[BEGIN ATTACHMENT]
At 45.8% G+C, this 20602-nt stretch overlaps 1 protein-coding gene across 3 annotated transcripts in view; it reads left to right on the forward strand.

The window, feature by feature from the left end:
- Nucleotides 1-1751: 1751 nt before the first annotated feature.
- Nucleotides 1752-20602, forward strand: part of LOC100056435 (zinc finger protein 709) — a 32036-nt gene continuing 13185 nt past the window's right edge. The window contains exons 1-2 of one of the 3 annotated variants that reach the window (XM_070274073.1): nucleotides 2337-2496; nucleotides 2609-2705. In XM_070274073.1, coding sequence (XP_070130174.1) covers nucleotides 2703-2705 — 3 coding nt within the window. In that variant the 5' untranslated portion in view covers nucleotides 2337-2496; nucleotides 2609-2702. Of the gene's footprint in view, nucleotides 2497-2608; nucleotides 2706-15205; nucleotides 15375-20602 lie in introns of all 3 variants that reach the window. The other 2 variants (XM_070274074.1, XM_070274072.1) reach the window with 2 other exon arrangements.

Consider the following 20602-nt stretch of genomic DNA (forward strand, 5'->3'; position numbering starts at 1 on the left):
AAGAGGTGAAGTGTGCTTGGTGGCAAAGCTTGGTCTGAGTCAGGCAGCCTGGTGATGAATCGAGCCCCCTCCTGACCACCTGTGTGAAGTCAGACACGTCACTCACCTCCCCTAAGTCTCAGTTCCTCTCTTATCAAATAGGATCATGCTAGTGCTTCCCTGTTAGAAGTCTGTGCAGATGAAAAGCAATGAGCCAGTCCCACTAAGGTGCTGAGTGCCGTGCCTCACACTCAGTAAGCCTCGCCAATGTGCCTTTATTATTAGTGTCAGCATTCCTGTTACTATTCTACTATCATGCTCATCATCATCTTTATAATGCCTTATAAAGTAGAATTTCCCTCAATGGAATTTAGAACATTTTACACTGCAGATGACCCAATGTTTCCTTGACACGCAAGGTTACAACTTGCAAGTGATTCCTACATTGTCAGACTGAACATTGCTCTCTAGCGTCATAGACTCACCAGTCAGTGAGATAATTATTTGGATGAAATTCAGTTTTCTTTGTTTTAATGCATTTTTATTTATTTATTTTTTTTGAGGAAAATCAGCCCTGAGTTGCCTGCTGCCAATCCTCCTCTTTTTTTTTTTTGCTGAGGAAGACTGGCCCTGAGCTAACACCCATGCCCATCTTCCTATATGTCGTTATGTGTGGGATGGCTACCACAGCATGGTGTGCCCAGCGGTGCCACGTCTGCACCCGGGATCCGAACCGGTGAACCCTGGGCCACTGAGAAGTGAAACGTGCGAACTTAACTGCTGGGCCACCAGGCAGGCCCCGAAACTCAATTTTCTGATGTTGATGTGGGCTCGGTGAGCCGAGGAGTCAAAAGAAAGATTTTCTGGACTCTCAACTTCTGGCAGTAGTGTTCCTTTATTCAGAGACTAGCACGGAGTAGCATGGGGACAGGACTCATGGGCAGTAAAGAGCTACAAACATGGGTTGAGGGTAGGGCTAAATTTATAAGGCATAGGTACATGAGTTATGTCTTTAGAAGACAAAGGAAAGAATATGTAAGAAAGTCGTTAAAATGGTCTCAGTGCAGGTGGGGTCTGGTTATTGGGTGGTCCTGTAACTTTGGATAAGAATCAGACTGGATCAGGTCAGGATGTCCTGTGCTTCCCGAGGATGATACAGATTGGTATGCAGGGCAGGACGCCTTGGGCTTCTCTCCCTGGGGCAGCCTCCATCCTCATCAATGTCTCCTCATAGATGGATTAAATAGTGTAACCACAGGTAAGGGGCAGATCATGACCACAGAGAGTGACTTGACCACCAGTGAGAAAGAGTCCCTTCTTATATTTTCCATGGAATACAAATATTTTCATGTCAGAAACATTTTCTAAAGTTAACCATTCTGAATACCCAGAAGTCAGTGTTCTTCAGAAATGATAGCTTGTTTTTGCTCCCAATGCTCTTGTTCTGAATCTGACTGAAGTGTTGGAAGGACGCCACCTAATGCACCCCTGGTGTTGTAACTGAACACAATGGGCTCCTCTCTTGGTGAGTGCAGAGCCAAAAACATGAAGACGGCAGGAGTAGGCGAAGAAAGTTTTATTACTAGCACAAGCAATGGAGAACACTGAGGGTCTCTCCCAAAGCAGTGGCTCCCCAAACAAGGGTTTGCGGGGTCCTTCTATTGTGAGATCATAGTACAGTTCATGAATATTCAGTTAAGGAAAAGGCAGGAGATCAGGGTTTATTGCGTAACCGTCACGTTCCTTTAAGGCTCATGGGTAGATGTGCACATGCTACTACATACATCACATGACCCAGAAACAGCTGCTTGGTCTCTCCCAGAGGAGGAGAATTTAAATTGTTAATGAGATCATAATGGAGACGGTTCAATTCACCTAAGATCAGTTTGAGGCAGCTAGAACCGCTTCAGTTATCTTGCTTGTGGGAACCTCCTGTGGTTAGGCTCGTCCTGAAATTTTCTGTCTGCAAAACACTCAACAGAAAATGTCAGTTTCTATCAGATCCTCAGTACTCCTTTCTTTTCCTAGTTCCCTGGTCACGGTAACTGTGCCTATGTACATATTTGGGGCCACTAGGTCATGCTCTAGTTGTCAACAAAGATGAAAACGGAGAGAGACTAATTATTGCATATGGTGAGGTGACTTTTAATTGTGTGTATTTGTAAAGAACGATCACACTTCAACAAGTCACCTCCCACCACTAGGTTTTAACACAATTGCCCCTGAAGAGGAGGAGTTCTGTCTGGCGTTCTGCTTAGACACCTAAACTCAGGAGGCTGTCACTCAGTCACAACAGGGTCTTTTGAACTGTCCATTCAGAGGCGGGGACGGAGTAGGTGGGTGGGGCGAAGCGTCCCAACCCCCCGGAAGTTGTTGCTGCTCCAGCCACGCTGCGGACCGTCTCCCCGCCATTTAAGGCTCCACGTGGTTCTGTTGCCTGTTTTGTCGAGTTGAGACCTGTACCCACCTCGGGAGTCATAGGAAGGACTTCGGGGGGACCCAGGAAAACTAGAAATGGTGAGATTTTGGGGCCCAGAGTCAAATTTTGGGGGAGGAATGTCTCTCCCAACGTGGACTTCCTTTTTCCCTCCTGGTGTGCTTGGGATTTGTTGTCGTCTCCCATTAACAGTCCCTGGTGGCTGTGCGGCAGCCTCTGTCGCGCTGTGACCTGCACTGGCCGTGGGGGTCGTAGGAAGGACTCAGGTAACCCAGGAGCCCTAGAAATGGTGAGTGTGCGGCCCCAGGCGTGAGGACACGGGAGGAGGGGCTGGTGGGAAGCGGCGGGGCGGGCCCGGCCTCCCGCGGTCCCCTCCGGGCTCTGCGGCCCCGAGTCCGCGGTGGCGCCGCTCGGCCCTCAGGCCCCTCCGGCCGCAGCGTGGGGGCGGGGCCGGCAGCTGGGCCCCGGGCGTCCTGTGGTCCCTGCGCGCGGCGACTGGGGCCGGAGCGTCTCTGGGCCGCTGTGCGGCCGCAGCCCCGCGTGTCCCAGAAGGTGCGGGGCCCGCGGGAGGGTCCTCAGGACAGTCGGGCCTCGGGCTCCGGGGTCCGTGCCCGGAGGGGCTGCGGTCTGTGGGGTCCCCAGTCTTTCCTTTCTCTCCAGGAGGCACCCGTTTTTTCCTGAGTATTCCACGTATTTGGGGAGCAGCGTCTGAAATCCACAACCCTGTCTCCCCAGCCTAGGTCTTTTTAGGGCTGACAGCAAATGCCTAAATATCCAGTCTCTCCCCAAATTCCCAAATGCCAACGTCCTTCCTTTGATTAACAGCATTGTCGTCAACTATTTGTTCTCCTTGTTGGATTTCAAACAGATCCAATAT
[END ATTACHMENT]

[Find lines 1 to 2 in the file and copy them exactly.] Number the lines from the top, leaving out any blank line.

At 45.8% G+C, this 20602-nt stretch overlaps 1 protein-coding gene across 3 annotated transcripts in view; it reads left to right on the forward strand.

The window, feature by feature from the left end: